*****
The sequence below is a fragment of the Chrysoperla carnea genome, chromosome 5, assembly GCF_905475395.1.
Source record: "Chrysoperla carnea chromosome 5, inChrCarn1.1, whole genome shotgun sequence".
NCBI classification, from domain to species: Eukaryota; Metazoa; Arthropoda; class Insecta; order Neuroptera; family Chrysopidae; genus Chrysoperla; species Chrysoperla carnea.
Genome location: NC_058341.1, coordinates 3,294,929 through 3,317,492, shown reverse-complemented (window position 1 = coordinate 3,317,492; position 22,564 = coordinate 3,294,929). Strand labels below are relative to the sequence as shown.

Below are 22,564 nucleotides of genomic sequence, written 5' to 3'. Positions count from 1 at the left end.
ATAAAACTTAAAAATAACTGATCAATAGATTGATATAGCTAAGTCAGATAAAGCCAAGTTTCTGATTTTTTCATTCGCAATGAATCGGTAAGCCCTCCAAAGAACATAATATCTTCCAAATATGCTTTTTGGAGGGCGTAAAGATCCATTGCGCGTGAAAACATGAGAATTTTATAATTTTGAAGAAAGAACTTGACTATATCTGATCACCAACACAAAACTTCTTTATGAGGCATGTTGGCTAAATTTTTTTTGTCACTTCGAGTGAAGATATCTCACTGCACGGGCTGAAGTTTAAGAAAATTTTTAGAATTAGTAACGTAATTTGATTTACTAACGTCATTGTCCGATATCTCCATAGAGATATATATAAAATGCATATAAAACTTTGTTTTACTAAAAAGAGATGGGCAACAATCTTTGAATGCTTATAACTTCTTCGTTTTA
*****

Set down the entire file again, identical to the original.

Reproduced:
The sequence below is a fragment of the Chrysoperla carnea genome, chromosome 5, assembly GCF_905475395.1.
Source record: "Chrysoperla carnea chromosome 5, inChrCarn1.1, whole genome shotgun sequence".
NCBI classification, from domain to species: Eukaryota; Metazoa; Arthropoda; class Insecta; order Neuroptera; family Chrysopidae; genus Chrysoperla; species Chrysoperla carnea.
Genome location: NC_058341.1, coordinates 3,294,929 through 3,317,492, shown reverse-complemented (window position 1 = coordinate 3,317,492; position 22,564 = coordinate 3,294,929). Strand labels below are relative to the sequence as shown.

Below are 22,564 nucleotides of genomic sequence, written 5' to 3'. Positions count from 1 at the left end.
ATAAAACTTAAAAATAACTGATCAATAGATTGATATAGCTAAGTCAGATAAAGCCAAGTTTCTGATTTTTTCATTCGCAATGAATCGGTAAGCCCTCCAAAGAACATAATATCTTCCAAATATGCTTTTTGGAGGGCGTAAAGATCCATTGCGCGTGAAAACATGAGAATTTTATAATTTTGAAGAAAGAACTTGACTATATCTGATCACCAACACAAAACTTCTTTATGAGGCATGTTGGCTAAATTTTTTTTGTCACTTCGAGTGAAGATATCTCACTGCACGGGCTGAAGTTTAAGAAAATTTTTAGAATTAGTAACGTAATTTGATTTACTAACGTCATTGTCCGATATCTCCATAGAGATATATATAAAATGCATATAAAACTTTGTTTTACTAAAAAGAGATGGGCAACAATCTTTGAATGCTTATAACTTCTTCGTTTTA